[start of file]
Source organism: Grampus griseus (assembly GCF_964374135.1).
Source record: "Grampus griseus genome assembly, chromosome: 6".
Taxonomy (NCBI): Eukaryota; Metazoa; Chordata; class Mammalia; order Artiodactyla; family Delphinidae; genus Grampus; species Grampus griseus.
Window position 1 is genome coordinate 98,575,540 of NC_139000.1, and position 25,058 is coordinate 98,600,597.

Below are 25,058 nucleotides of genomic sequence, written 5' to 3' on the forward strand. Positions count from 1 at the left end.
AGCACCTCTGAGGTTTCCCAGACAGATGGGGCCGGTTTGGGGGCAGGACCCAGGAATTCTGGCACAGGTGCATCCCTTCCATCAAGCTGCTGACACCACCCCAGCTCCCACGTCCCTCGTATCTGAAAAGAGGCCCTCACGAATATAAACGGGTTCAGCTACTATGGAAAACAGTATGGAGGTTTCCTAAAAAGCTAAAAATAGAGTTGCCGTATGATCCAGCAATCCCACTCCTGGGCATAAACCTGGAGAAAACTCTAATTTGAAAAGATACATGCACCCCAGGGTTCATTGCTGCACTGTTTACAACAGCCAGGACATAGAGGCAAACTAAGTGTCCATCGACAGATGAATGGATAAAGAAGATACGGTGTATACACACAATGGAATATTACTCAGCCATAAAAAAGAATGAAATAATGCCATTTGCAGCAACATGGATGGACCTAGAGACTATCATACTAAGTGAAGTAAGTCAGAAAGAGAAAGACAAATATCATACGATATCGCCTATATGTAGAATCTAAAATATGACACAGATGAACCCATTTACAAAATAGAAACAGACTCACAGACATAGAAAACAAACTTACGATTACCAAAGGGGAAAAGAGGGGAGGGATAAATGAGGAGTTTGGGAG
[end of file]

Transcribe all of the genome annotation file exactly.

Source organism: Grampus griseus (assembly GCF_964374135.1).
Source record: "Grampus griseus genome assembly, chromosome: 6".
Taxonomy (NCBI): Eukaryota; Metazoa; Chordata; class Mammalia; order Artiodactyla; family Delphinidae; genus Grampus; species Grampus griseus.
Window position 1 is genome coordinate 98,575,540 of NC_139000.1, and position 25,058 is coordinate 98,600,597.

Below are 25,058 nucleotides of genomic sequence, written 5' to 3' on the forward strand. Positions count from 1 at the left end.
AGCACCTCTGAGGTTTCCCAGACAGATGGGGCCGGTTTGGGGGCAGGACCCAGGAATTCTGGCACAGGTGCATCCCTTCCATCAAGCTGCTGACACCACCCCAGCTCCCACGTCCCTCGTATCTGAAAAGAGGCCCTCACGAATATAAACGGGTTCAGCTACTATGGAAAACAGTATGGAGGTTTCCTAAAAAGCTAAAAATAGAGTTGCCGTATGATCCAGCAATCCCACTCCTGGGCATAAACCTGGAGAAAACTCTAATTTGAAAAGATACATGCACCCCAGGGTTCATTGCTGCACTGTTTACAACAGCCAGGACATAGAGGCAAACTAAGTGTCCATCGACAGATGAATGGATAAAGAAGATACGGTGTATACACACAATGGAATATTACTCAGCCATAAAAAAGAATGAAATAATGCCATTTGCAGCAACATGGATGGACCTAGAGACTATCATACTAAGTGAAGTAAGTCAGAAAGAGAAAGACAAATATCATACGATATCGCCTATATGTAGAATCTAAAATATGACACAGATGAACCCATTTACAAAATAGAAACAGACTCACAGACATAGAAAACAAACTTACGATTACCAAAGGGGAAAAGAGGGGAGGGATAAATGAGGAGTTTGGGAG